In your <name.c> file, you'd want to add this:

__attribute__ ((weak))
layer_state_t layer_state_set_keymap (layer_state_t state) {
  return state;

layer_state_t layer_state_set_user (layer_state_t state) {
  state = update_tri_layer_state(state, 2, 3, 5);
  return layer_state_set_keymap (state);

The __attribute__ ((weak)) part tells the compiler that this is a placeholder function that can then be replaced by a version in your keymap.c. That way, you don't need to add it to your keymap.c, but if you do, you won't get any conflicts because the function is the same name.

The _keymap part here doesn't matter, it just needs to be something other than _quantum, _kb, or _user, since those are already in use. So you could use layer_state_set_mine, layer_state_set_fn, or anything else.

You can see a list of this and other common functions in template.c in users/drashna.

Custom Features

Since the Userspace feature can support a staggering number of boards, you may have boards that you want to enable certain functionality for, but not for others. And you can actually create "features" that you can enable or disable in your own userspace.

For instance, if you wanted to have a bunch of macros available, but only on certain boards (to save space), you could "hide" them being a #ifdef MACROS_ENABLED, and then enable it per board. To do this, add this to your

ifeq ($(strip $(MACROS_ENABLED)), yes)

The OPT_DEFS setting causes MACROS_ENABLED to be defined for your keyboards (note the -D in front of the name), and you could use #ifdef MACROS_ENABLED to check the status in your c/h files, and handle that code based on that.

Then you add MACROS_ENABLED = yes to the for you keymap to enable this feature and the code in your userspace.

And in your process_record_user function, you'd do something like this:

bool process_record_user(uint16_t keycode, keyrecord_t *record) {
  switch (keycode) {
  case MACRO1:
    if (!record->event.pressed) {
      SEND_STRING("This is macro 1!");
  case MACRO2:
    if (!record->event.pressed) {
      SEND_STRING("This is macro 2!");
  return true;

Consolidated Macros

If you wanted to consolidate macros and other functions into your userspace for all of your keymaps, you can do that. This builds upon the Customized Functions example above. This lets you maintain a bunch of macros that are shared between the different keyboards, and allow for keyboard specific macros, too.

First, you'd want to go through all of your keymap.c files and replace process_record_user with process_record_keymap instead. This way, you can still use keyboard specific codes on those boards, and use your custom "global" keycodes as well. You'll also want to replace SAFE_RANGE with NEW_SAFE_RANGE so that you wont have any overlapping keycodes

Then add #include "<name>.h" to all of your keymap.c files. This allows you to use these new keycodes without having to redefine them in each keymap.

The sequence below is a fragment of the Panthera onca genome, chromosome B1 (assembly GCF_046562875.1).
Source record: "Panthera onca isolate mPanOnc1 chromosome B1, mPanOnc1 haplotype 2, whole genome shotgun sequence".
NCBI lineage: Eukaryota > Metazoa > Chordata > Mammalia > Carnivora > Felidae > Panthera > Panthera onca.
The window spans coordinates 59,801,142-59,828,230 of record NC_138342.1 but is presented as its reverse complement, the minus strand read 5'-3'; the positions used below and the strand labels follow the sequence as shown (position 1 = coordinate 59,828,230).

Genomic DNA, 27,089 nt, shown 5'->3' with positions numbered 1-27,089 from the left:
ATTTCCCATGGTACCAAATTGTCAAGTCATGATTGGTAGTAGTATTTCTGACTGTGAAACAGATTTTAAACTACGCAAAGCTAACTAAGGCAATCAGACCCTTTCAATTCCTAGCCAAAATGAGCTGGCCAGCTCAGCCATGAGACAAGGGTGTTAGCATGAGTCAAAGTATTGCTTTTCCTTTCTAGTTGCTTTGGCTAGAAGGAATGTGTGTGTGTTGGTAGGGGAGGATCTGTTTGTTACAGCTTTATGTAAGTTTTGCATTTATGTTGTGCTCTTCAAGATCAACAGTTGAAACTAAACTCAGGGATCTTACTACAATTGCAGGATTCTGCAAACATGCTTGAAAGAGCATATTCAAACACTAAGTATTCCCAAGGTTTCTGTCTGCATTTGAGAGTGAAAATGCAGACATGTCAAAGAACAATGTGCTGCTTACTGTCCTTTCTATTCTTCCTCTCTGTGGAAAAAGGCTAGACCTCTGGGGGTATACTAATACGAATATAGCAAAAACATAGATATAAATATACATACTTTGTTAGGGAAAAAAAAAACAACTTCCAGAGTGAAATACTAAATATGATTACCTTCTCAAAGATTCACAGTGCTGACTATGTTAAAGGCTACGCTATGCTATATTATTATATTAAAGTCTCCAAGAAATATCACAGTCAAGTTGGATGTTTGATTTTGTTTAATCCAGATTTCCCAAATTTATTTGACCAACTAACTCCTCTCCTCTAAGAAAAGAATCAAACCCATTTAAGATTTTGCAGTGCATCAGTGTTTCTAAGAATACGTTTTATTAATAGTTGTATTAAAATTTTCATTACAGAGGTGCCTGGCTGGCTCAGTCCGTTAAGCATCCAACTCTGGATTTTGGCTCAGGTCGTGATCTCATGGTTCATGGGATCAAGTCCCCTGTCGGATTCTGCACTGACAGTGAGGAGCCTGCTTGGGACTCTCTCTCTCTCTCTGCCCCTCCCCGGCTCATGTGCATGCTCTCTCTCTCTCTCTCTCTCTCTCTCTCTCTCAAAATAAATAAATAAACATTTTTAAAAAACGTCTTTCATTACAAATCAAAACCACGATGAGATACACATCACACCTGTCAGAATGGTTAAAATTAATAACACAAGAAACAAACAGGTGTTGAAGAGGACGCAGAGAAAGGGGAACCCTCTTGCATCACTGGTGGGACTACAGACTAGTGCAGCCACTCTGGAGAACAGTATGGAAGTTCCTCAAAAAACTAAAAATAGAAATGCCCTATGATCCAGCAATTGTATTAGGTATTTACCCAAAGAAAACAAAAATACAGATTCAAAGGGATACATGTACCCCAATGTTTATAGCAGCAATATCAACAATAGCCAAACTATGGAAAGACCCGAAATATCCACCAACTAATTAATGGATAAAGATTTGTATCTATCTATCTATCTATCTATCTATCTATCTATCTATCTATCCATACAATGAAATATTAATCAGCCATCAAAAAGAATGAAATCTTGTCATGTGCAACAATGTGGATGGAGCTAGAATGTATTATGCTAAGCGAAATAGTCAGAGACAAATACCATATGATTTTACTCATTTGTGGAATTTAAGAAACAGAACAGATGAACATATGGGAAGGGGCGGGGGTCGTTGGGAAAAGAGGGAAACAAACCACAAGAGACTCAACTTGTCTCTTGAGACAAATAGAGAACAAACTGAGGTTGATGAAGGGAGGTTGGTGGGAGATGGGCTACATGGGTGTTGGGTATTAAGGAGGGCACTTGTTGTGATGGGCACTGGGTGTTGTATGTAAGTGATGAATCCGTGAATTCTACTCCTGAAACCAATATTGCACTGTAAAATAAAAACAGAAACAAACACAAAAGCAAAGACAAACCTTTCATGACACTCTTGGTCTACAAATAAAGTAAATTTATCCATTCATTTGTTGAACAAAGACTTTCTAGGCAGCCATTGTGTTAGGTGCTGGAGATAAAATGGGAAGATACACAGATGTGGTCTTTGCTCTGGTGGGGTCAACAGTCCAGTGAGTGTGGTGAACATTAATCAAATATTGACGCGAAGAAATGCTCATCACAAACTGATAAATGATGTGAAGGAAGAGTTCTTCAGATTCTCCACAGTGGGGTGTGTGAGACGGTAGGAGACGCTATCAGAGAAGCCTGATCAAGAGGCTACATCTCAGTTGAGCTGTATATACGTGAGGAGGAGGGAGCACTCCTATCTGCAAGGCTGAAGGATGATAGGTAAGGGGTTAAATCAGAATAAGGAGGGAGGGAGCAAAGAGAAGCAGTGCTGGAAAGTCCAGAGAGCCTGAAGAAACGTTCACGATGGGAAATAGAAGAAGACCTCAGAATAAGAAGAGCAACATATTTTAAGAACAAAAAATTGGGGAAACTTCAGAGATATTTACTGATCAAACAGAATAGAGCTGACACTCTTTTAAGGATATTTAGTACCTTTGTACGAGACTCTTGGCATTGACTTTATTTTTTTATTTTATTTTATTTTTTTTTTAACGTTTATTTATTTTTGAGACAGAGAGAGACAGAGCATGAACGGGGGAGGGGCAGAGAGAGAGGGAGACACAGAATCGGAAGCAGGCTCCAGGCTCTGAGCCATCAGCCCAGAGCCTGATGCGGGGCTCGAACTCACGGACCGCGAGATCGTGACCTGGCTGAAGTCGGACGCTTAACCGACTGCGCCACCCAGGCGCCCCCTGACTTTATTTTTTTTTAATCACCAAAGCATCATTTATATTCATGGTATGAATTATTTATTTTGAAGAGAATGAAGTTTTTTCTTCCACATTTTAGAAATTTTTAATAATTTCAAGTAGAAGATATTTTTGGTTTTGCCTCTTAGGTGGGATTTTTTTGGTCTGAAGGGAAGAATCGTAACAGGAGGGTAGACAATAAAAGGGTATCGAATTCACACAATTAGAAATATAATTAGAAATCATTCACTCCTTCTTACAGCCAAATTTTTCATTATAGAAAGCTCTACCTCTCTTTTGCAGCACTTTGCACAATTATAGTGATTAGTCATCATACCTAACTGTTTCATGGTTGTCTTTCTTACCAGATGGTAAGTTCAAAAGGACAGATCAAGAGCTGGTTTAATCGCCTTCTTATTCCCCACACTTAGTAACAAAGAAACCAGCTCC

Once you've done that, you'll want to set the keycode definitions that you need to the <name>.h file. For instance:

#pragma once

#include "quantum.h"
#include "action.h"
#include "version.h"

// Define all of
enum custom_keycodes {
  NEW_SAFE_RANGE  //use "NEW_SAFE_RANGE" for keymap specific codes

Now you want to create the <name>.c file, and add this content to it:

#include "<name>.h"

__attribute__ ((weak))
bool process_record_keymap(uint16_t keycode, keyrecord_t *record) {
  return true;

bool process_record_user(uint16_t keycode, keyrecord_t *record) {
  switch (keycode) {
    case KC_MAKE:  // Compiles the firmware, and adds the flash command based on keyboard bootloader
            if (!record->event.pressed) {
            uint8_t temp_mod = get_mods();
            uint8_t temp_osm = get_oneshot_mods();
            clear_mods(); clear_oneshot_mods();
            SEND_STRING("make " QMK_KEYBOARD ":" QMK_KEYMAP);
            if ((temp_mod | temp_osm) & MOD_MASK_SHIFT)
            if ((temp_mod | temp_osm) & MOD_MASK_CTRL) {
                SEND_STRING(" -j8 --output-sync");

  return process_record_keymap(keycode, record);

For boards that may not have a shift button (such as on a macro pad), we need a way to always include the bootloader option. To do that, add the following to the in your userspace folder:

ifeq ($(strip $(FLASH_BOOTLOADER)), yes)

This will add a new KC_MAKE keycode that can be used in any of your keymaps. And this keycode will output make <keyboard>:<keymap>, making frequent compiling easier. And this will work with any keyboard and any keymap as it will output the current boards info, so that you don't have to type this out every time.

Also, holding Shift will add the flash target (:flash) to the command. Holding Control will add some commands that will speed up compiling time by processing multiple files at once.

And for the boards that lack a shift key, or that you want to always attempt the flashing part, you can add FLASH_BOOTLOADER = yes to the of that keymap.


This should flash the newly compiled firmware automatically, using the correct utility, based on the bootloader settings (or default to just generating the HEX file). However, it should be noted that this may not work on all systems. AVRDUDE doesn't work on WSL, namely.